A NEW poppy discovered by Killenard botanist Paul Egan has been included in the top ten list of international new species of 2011.
The giant golden Nepalese Autumn Poppy was found growing high in the Himalayas, during a two month botanical expedition in 2008. Following authentification, it was recorded as a new species last year, along with a second poppy discovered during the trek.
The PhD student was surprised and delighted to hear his poppy was included in the prestigious list, compiled by the International Institute of Species Exploration at Arizona University.
“I was very happy alright. I don’t even know who nominated it,” he said.
Paul doesn’t think however that the recognition will make a big change to his career.
“The list is more a celebration of the plants themselves. I don’t think it will make a huge difference for me,” he said.
The Institute choose ten out of over 18,000 new species discovered every year. They picked the poppy because of its beauty and vibrant colour, and because it lives in such an extreme habitat, over 10,000 feet in an isolated area of central Nepal. The difficult conditions Paul and his team underwent to find it also contributed to their decision.
Paul recalls the moment he found it flowering wild, during a difficult mountain expedition undertaken during the monsoon season, with three fellow biology students from Aberdeen.
“My first thought was that it definitely stood out as something different. Most poppies flower in summer, and are done flowering by that stage. It’s not a completely eureka moment, you have a hunch. It’s not the romantic vision, it took a few months afterwards, researching a lot of records in Edinburgh, before I realised it was not something seen before,” he said.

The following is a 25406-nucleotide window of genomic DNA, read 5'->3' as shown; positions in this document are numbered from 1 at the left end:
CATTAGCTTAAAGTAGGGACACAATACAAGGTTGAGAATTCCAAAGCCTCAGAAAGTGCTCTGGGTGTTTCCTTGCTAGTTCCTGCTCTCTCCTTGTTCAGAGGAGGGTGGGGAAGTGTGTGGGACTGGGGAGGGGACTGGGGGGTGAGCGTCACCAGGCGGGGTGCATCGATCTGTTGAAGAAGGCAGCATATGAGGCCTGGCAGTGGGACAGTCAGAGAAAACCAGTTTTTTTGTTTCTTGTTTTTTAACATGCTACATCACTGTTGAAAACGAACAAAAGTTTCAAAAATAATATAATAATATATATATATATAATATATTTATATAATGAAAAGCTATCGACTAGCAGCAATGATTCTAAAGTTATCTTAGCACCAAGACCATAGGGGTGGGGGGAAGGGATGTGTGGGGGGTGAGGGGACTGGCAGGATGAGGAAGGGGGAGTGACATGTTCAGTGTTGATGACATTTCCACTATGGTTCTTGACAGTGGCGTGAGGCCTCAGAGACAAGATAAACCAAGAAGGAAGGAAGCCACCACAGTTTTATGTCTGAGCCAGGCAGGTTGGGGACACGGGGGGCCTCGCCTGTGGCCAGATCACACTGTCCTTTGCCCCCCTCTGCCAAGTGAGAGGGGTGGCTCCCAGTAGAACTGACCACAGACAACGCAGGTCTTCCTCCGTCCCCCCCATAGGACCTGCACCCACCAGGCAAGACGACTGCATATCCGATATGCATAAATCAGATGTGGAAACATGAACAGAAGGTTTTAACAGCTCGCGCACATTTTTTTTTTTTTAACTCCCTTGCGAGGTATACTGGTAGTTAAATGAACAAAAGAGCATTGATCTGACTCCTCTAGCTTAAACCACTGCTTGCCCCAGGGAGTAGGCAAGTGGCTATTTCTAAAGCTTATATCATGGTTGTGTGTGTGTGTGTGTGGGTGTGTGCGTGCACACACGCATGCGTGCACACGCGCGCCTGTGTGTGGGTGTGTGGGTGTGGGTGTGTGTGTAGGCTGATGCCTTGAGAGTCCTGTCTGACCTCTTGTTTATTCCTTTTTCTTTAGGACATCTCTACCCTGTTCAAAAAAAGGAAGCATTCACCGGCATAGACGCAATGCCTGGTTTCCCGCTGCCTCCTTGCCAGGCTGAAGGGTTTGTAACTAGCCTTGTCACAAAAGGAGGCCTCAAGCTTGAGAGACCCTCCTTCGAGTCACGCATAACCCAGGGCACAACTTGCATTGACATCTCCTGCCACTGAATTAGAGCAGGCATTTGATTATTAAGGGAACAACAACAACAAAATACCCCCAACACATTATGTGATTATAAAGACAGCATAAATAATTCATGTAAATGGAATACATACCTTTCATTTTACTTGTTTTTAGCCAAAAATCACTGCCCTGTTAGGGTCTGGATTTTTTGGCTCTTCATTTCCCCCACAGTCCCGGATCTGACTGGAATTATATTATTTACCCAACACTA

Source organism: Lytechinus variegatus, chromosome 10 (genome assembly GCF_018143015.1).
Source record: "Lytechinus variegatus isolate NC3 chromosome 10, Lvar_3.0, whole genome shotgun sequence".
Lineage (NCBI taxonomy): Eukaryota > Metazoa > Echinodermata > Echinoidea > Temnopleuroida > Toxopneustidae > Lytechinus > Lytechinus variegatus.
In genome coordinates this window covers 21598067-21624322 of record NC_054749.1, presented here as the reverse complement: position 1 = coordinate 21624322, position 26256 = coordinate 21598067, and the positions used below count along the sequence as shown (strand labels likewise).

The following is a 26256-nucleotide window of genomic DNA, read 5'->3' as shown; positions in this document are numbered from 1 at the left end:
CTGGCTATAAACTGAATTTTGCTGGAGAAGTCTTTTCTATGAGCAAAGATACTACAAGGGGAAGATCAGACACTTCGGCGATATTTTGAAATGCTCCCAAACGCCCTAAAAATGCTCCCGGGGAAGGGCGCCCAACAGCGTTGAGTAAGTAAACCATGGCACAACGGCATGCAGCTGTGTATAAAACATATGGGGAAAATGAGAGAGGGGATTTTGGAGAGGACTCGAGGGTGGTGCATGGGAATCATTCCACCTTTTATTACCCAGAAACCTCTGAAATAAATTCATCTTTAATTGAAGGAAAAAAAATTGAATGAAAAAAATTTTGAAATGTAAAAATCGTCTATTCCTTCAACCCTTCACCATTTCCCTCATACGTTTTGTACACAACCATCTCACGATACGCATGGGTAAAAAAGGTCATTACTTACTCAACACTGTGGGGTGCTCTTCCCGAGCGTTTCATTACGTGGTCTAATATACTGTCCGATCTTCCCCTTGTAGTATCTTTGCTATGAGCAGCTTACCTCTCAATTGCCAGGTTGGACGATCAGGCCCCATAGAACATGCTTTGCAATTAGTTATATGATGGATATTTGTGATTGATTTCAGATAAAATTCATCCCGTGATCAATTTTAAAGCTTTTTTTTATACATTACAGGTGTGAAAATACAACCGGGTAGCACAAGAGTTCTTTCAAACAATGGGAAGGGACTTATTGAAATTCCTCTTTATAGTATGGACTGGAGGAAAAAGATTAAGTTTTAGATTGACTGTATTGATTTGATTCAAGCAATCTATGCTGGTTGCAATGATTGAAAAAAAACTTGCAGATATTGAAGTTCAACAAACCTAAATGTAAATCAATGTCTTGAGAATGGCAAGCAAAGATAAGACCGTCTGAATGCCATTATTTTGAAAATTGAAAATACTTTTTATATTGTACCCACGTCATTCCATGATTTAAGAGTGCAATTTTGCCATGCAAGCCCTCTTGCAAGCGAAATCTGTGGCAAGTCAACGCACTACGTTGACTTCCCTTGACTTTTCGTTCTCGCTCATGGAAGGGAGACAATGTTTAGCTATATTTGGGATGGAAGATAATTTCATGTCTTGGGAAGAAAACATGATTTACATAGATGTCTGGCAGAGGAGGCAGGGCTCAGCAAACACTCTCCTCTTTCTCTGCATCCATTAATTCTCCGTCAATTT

Though so many species remain undiscovered, Paul said it is uncommon for scientists to go on field work.
“The best place to make a discovery in not in the wild, it’s in a herbarium. People gather species and don’t realise they are new,” he said.
Indeed samples of the Autumn flowering poppy ‘Meconopsis autumnalis’ were collected twice before, in 1962 and 1994, but remained unrecognised as new.
Paul’s parents Joyce and Derek Egan, who live near Killenard, are rightfully proud of their son, the eldest of their four children.
“It was a great achievement. The news came out of the blue about the top ten listing. He was always interested in travel. We were worried while he was in Nepal though. We knew he would be in quite remote areas and he was out of reach for quite a while,” said his father, a retired teacher.
Paul is a former pupil of Coláiste Íosagáin, Portarlington, and was bitten by the bug of the outdoors when he took two years off to travel after his leaving cert.
“I visited a lot of wilderness and remote areas, and decided I would like to study ecology,” he said.
His main focus is his ongoing research in Nepal.
“I am hoping to seek charitable status, working with native people in the mountains, protecting biodiversity, while making a living out of resourses in a sustainable way,” he said.